Dances With Butterflies

Aflutter with excitement, the live butterfly exhibit opens at the American Museum of Natural History in New York City. (Image credit: AMNH/D. Finnin.)

NEW YORK — Four- and 5-year-old children from the Goddard Riverside Head Start program strapped on butterfly wings and fluttered (albeit with both feet on the ground) through a live exhibit while butterflies flapped around and perched on lucky visitors.

Wide-eyes and giggles filled the vivarium — think big walk-in butterfly tank — at the American Museum of Natural History yesterday (Oct. 14) during a preview of the Butterfly Conservancy's 13th annual exhibit of live butterflies. [See the museum's amazing tropical butterflies]

The exhibit will run from Oct. 16 to May 30, 2011, and is the perfect opportunity to give the public an up-close look at the butterflies' natural beauty, said Hazel Davies, manager of Living Exhibits at the museum, who has been involved with the exhibit since its inception.

Inside the 1,200-square-foot- (112-square-meter-) vivarium, roughly 500 butterflies swoop among tropical plants and trees in the 80-degree-Fahrenheit (27-degree-Celsius) exhibit. Exhibit managers held orange slices to attract the butterflies to their hands while wandering through the vivarium. Butterflies mostly rely on smell to find their way around — their antennae are equipped with odor sensors — but to identify the orange slices as food, they use taste sensors on their feet.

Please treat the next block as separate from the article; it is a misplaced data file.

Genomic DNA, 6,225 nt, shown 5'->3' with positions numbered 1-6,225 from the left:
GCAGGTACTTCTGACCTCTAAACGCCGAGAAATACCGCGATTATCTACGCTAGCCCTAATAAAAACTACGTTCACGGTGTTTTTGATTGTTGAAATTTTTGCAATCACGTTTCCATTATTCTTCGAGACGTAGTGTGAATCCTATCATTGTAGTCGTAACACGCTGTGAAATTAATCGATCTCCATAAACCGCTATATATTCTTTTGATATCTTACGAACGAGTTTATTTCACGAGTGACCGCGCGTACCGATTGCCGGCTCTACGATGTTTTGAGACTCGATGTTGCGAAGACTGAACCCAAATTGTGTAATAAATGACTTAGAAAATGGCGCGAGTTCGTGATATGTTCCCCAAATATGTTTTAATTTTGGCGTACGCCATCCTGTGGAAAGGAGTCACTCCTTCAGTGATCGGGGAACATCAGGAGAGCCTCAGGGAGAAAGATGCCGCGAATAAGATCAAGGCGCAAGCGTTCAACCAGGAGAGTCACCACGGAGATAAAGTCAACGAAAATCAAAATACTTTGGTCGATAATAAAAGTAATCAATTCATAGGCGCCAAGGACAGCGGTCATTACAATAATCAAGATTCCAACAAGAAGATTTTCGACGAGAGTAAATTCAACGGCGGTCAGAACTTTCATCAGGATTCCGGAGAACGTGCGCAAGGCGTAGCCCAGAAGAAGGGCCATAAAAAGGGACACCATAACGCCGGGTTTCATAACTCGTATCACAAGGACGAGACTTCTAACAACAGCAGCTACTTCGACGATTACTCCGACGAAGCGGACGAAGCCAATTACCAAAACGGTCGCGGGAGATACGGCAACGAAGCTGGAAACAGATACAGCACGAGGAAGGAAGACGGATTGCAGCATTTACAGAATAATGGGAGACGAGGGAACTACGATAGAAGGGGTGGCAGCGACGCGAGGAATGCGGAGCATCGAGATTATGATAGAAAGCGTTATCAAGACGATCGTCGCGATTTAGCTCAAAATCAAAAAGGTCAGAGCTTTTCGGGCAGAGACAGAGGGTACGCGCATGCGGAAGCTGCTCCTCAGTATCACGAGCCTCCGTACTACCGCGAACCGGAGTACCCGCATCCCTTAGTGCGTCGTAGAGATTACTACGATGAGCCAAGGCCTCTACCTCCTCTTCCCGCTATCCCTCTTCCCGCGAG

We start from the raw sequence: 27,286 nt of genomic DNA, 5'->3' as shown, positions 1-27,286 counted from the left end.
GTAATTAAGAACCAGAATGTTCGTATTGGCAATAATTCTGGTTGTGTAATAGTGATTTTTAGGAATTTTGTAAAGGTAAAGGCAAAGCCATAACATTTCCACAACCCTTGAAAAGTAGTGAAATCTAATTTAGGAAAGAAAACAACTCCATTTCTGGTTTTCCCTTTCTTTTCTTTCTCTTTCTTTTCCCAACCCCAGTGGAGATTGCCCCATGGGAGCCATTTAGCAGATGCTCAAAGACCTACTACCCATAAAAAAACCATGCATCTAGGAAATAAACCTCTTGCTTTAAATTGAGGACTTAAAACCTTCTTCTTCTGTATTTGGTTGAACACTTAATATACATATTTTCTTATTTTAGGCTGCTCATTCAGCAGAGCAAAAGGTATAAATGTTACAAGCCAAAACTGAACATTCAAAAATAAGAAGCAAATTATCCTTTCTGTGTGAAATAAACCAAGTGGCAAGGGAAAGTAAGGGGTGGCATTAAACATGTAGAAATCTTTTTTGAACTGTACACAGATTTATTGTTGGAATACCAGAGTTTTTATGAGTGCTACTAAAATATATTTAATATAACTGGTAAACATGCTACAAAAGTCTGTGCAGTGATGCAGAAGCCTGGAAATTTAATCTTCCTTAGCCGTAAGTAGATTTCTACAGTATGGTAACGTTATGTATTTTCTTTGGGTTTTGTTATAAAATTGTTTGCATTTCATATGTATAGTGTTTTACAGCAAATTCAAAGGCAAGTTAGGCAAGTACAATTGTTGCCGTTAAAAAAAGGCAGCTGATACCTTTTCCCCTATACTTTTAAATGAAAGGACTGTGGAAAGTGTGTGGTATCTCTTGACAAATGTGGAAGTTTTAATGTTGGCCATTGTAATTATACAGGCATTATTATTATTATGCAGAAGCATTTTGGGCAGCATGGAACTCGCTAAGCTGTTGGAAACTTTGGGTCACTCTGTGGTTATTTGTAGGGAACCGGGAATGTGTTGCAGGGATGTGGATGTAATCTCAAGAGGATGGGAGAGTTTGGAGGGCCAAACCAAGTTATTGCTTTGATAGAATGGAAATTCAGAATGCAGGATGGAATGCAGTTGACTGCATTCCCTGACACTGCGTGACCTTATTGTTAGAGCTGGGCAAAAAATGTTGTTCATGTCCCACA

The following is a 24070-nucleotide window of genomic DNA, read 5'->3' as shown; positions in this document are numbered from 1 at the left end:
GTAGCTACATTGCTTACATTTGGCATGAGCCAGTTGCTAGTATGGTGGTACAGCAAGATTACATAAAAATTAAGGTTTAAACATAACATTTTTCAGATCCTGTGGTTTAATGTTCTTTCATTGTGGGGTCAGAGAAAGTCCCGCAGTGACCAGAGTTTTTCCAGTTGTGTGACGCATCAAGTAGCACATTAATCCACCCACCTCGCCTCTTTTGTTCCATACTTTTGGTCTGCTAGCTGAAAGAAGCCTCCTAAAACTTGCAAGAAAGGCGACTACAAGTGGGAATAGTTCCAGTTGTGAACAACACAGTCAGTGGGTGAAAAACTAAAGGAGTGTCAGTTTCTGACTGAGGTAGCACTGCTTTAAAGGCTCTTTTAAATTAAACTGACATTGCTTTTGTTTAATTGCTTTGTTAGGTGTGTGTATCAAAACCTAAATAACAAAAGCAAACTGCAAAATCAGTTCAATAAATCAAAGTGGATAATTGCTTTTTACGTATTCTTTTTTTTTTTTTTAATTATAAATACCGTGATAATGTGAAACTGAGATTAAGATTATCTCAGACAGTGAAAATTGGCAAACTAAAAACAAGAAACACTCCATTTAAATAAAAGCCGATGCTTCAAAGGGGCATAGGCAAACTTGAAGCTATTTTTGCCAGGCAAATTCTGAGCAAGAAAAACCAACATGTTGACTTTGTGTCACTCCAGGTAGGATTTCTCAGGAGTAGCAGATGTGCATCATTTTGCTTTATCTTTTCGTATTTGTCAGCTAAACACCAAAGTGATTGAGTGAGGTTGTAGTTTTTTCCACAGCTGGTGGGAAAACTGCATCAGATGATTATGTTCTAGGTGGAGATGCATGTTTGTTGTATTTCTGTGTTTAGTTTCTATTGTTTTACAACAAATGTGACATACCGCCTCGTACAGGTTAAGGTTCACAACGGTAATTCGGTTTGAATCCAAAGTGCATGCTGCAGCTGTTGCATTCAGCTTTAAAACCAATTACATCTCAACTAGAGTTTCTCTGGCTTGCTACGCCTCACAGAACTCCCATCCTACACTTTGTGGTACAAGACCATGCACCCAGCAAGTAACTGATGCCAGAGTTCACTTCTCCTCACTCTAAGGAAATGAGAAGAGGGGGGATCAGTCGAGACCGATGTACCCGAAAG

The butterflies came from Florida, Costa Rica, Kenya, Thailand, Malaysia, Ecuador and Australia. The average adult butterfly is alive for only a few weeks, so each week roughly 500 new butterflies are shipped to the museum as pupae — the stage in a butterfly's development when it transforms from a caterpillar to an adult butterfly — to replenish the exhibit.

Mixed in with the beautiful butterflies are their close relatives — moths. Butterfly antennae are thickened, or clubbed, at the tips, while moth antennae are most commonly straight or feathered. Moths also have chubbier bodies.

Moths are most easily spotted when resting, because they spread their wings while hanging out. Butterflies, however, hold their wings together above their backs.

The Atlas moth is one of the stars of the butterfly exhibit. Atlas moth females, with their impressive wingspans, are hard to miss. One lazy female was hiding at the top of the vivarium, with her 12-inch- (30-centimeter-) wingspan on full display.

"A lot of people don't think of moths as beautiful, but they really are," said Jessica Oreck, who works with the museum's live exhibitions. "I think they are amazing."

This story was provided by OurAmazingPlanet, a sister site to LiveScience.

Brett Israel was a staff writer for Live Science with a focus on environmental issues. He holds a bachelor’s degree in biochemistry and molecular biology from The University of Georgia, a master’s degree in journalism from New York University, and has studied doctorate-level biochemistry at Emory University.